Now before you run to your local Social Security branch office, there are two conditions of which you should be aware:

  1. You must be Full Retirement Age “FRA” (66) or older; and
  2. Your spouse must have filed for their lifetime benefit.

For example, say John is 66 and Jane is 63. John’s FRA benefit at 66 is $2,200 per month, and Jane’s FRA benefit is $1,800 per month. If John and Jane both file, they will get a total of $3,640 per month forever, plus small cost of living adjustments (COLAs). Here’s the math:

  • John’s lifetime benefit = $2,200
  • Jane’s lifetime benefit = $1,440 (reduced by 20% because she filed three years before her Full Retirement Age)

That might work for John and Jane, but John and Jane could consider using The Spousal Save:

  • Jane files for her reduced lifetime benefit = $1,440
  • John files a restricted application (50% of Jane’s FRA) = $900
  • Their total benefit = $2,340

Yes, that’s substantially less than $3,640, but it’s not forever folks. Here’s what happens next:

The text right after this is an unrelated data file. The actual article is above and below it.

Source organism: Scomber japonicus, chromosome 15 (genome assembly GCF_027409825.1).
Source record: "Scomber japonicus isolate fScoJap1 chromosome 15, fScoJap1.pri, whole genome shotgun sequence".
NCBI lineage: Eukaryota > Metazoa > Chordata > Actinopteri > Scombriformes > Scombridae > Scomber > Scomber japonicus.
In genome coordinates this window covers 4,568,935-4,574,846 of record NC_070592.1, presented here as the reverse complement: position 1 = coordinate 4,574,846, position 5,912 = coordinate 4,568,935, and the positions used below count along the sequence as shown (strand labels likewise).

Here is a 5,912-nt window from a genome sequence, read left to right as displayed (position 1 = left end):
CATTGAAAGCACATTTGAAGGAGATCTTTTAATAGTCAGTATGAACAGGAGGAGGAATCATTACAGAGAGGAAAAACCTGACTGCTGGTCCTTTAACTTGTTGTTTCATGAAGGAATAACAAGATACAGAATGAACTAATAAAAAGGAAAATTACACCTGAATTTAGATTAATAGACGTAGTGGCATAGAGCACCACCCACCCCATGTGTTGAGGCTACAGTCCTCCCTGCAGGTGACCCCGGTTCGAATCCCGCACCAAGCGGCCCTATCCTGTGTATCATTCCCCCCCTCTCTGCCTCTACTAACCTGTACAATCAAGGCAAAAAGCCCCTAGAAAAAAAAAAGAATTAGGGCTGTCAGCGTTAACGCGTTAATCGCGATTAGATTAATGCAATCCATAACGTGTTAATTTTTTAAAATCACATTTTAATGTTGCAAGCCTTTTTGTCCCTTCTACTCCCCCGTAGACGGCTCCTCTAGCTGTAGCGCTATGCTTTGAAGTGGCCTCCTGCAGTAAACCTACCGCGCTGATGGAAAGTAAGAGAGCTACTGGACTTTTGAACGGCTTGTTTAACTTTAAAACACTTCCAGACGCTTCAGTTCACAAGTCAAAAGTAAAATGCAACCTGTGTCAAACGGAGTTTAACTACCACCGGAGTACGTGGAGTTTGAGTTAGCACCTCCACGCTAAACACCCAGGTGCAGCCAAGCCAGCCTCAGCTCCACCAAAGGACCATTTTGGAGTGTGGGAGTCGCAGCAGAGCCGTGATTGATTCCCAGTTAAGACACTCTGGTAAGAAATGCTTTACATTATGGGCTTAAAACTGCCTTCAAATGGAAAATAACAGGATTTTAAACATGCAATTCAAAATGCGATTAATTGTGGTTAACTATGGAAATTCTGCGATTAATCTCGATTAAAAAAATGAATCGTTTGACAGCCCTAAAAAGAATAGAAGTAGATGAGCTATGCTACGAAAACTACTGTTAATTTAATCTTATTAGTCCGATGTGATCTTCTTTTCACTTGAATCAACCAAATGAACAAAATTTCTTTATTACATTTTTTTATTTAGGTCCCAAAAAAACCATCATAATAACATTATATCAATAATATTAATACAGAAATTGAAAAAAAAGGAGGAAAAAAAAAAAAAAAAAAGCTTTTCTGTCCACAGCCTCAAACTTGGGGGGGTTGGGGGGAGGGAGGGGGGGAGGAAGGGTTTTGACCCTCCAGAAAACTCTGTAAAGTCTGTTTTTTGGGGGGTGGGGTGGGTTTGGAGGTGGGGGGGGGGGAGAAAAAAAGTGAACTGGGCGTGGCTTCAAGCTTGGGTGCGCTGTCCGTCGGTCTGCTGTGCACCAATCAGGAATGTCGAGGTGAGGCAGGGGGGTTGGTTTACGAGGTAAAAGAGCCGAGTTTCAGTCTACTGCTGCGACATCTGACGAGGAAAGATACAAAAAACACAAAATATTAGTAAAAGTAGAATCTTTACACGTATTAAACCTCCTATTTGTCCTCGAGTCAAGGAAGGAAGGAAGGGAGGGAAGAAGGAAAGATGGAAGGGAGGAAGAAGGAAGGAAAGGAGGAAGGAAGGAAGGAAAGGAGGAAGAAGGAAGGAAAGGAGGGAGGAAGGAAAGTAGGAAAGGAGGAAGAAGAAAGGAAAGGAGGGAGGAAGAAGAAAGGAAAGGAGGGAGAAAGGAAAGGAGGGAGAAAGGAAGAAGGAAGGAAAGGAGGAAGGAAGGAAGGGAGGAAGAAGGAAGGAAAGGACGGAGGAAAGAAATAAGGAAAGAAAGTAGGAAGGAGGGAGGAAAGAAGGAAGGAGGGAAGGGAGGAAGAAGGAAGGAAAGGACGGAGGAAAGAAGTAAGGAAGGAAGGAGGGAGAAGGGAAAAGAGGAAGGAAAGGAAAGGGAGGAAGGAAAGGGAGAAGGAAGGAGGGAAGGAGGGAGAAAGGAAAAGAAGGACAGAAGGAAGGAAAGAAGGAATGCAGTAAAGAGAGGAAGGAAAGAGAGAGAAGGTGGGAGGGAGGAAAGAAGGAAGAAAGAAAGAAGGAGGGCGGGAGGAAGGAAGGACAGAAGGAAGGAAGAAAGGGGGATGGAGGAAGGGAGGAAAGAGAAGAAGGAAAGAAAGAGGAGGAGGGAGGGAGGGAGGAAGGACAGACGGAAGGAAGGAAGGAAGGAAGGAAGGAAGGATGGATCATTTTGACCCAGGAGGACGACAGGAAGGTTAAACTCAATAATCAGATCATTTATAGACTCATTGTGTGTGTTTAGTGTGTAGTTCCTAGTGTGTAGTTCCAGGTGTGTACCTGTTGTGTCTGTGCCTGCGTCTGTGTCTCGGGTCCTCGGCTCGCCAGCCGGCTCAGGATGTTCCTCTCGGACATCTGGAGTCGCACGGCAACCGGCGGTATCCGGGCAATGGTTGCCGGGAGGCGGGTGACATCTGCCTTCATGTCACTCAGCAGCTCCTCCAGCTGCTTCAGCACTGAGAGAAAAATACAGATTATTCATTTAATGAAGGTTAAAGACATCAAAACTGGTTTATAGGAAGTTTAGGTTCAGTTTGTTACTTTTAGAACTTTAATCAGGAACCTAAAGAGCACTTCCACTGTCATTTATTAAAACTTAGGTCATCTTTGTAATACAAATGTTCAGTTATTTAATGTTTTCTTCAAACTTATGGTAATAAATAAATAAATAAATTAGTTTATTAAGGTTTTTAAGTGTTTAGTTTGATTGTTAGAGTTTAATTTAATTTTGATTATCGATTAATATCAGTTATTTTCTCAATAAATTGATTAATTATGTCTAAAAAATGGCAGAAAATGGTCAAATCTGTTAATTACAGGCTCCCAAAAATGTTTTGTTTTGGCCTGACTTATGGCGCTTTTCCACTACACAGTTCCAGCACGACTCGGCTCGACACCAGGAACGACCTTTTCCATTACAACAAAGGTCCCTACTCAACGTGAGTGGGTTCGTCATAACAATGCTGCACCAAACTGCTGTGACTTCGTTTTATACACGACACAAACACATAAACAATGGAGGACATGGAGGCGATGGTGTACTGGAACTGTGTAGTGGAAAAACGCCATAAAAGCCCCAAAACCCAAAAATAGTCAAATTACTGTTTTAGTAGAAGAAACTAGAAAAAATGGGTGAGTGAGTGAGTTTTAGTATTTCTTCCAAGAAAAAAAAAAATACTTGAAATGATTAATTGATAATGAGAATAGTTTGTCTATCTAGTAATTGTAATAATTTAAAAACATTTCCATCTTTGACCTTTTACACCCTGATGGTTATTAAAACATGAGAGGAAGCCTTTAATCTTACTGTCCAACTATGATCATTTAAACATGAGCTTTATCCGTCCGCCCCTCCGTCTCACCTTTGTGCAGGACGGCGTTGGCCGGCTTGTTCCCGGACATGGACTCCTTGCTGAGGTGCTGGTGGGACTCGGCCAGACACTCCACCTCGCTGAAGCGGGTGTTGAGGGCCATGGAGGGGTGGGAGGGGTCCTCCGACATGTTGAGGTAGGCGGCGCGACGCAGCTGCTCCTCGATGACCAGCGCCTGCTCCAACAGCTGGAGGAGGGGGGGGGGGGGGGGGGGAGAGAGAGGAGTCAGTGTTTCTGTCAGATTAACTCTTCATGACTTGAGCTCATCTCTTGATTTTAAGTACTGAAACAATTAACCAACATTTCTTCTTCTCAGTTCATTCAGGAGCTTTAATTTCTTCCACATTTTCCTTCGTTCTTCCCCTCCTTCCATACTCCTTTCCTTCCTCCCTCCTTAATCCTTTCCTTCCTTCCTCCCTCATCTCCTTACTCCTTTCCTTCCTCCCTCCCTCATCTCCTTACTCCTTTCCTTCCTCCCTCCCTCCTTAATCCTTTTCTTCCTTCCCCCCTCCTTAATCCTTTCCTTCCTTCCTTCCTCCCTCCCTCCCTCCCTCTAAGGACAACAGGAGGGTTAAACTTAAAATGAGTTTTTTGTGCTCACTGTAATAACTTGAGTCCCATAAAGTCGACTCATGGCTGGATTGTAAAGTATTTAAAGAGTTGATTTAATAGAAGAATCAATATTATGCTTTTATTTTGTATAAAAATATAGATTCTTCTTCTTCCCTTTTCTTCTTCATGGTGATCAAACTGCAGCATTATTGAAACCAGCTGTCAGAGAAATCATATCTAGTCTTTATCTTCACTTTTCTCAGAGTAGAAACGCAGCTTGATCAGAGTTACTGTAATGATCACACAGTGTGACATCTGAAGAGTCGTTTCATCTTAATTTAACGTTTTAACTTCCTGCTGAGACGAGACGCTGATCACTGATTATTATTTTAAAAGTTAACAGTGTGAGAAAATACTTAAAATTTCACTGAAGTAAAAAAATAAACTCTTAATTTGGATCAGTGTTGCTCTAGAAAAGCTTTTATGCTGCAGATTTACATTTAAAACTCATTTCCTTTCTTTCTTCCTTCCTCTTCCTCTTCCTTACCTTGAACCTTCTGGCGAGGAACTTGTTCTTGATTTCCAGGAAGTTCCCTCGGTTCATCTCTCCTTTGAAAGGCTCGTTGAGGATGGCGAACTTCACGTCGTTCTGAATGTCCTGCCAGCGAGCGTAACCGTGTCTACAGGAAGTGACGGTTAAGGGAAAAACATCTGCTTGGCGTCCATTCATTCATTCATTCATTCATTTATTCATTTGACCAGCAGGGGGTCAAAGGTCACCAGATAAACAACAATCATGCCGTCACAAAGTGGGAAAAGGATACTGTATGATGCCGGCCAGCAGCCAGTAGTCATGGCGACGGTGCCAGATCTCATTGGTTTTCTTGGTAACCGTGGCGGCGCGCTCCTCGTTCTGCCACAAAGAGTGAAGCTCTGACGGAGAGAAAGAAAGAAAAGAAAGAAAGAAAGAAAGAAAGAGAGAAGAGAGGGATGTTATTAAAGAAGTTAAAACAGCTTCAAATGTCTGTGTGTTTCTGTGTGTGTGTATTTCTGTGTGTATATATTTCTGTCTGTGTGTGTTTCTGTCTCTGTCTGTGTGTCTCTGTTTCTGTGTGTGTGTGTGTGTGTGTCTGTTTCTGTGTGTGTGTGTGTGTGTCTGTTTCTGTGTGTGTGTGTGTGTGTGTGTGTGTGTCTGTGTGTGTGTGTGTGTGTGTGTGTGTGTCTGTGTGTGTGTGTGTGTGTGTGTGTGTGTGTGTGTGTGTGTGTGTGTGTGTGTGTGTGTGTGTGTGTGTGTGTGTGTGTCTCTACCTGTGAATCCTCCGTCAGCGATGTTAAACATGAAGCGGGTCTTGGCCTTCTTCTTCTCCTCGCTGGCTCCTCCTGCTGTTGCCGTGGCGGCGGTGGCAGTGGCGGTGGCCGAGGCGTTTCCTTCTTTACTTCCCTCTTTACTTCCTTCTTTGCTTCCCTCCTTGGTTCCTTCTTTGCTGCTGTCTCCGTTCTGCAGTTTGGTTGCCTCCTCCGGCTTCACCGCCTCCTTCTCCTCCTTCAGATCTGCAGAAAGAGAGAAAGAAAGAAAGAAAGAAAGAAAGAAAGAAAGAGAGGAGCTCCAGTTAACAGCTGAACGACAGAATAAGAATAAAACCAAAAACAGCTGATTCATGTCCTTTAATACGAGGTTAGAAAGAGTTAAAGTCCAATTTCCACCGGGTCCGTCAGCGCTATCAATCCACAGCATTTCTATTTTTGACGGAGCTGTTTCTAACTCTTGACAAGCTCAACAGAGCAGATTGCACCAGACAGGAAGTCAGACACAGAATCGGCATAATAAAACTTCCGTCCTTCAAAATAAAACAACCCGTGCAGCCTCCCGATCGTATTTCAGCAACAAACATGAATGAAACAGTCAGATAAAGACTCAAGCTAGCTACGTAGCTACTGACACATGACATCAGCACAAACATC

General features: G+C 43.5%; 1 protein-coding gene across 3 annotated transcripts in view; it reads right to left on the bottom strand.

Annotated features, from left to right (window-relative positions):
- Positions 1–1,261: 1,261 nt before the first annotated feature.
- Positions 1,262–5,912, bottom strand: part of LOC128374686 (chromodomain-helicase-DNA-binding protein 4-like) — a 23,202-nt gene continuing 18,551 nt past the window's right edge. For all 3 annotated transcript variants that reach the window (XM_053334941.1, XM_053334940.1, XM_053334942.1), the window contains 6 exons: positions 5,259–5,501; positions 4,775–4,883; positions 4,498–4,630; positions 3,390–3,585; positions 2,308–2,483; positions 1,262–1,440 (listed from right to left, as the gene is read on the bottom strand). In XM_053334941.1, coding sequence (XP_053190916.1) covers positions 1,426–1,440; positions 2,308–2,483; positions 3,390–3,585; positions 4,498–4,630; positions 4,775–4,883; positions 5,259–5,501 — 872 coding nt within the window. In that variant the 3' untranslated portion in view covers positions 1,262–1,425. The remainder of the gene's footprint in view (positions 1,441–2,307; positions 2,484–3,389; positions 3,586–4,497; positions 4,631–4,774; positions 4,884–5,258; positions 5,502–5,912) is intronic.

• John’s benefit is increasing behind the scenes by 8% per year.
  • So, when John reaches age 70, his lifetime benefit will be $2,993.
  • Jane will still receive her $1,440.
  • Now, their combined lifetime income is $4,433 per month plus COLAs for the rest of their lives.

You may ask, “What if I don’t live that long? There isn’t a history of longevity in my family.” Great point. In addition to thinking about what you could receive, you have to consider what you are not taking.

In this case, John is foregoing $1,300 per month for four years (which totals $62,400) so that he can earn an additional $793 per month in lifetime benefits. Under this example, John would have to live until age 77 to recoup what he didn’t take.

But what if John lives until 90? John and Jane just got an additional $123,708 in total lifetime benefits by executing the spousal save!

Of course, everyone’s filing strategy has to make sense for them and their unique circumstances.